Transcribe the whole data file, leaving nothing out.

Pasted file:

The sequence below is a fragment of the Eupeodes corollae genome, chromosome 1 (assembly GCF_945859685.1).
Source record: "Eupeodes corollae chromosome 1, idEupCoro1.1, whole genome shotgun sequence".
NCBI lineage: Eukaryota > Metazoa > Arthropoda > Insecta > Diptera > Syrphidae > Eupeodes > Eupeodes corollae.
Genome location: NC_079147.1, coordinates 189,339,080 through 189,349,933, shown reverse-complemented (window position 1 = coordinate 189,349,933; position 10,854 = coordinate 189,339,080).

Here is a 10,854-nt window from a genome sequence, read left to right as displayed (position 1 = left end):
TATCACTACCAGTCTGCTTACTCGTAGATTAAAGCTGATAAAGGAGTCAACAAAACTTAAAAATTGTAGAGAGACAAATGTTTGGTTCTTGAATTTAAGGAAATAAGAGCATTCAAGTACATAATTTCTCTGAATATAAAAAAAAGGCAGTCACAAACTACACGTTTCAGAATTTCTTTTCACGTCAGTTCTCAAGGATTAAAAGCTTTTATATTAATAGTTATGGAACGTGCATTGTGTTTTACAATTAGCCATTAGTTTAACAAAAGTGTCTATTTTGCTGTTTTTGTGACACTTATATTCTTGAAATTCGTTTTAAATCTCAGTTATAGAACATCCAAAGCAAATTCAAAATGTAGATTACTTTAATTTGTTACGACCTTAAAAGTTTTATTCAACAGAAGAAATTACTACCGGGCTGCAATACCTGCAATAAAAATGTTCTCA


The sequence below is a fragment of the Eupeodes corollae genome, chromosome 1 (assembly GCF_945859685.1).
Source record: "Eupeodes corollae chromosome 1, idEupCoro1.1, whole genome shotgun sequence".
NCBI lineage: Eukaryota > Metazoa > Arthropoda > Insecta > Diptera > Syrphidae > Eupeodes > Eupeodes corollae.
Genome location: NC_079147.1, coordinates 189,339,080 through 189,349,933, shown reverse-complemented (window position 1 = coordinate 189,349,933; position 10,854 = coordinate 189,339,080).

Here is a 10,854-nt window from a genome sequence, read left to right as displayed (position 1 = left end):
TATCACTACCAGTCTGCTTACTCGTAGATTAAAGCTGATAAAGGAGTCAACAAAACTTAAAAATTGTAGAGAGACAAATGTTTGGTTCTTGAATTTAAGGAAATAAGAGCATTCAAGTACATAATTTCTCTGAATATAAAAAAAAGGCAGTCACAAACTACACGTTTCAGAATTTCTTTTCACGTCAGTTCTCAAGGATTAAAAGCTTTTATATTAATAGTTATGGAACGTGCATTGTGTTTTACAATTAGCCATTAGTTTAACAAAAGTGTCTATTTTGCTGTTTTTGTGACACTTATATTCTTGAAATTCGTTTTAAATCTCAGTTATAGAACATCCAAAGCAAATTCAAAATGTAGATTACTTTAATTTGTTACGACCTTAAAAGTTTTATTCAACAGAAGAAATTACTACCGGGCTGCAATACCTGCAATAAAAATGTTCTCA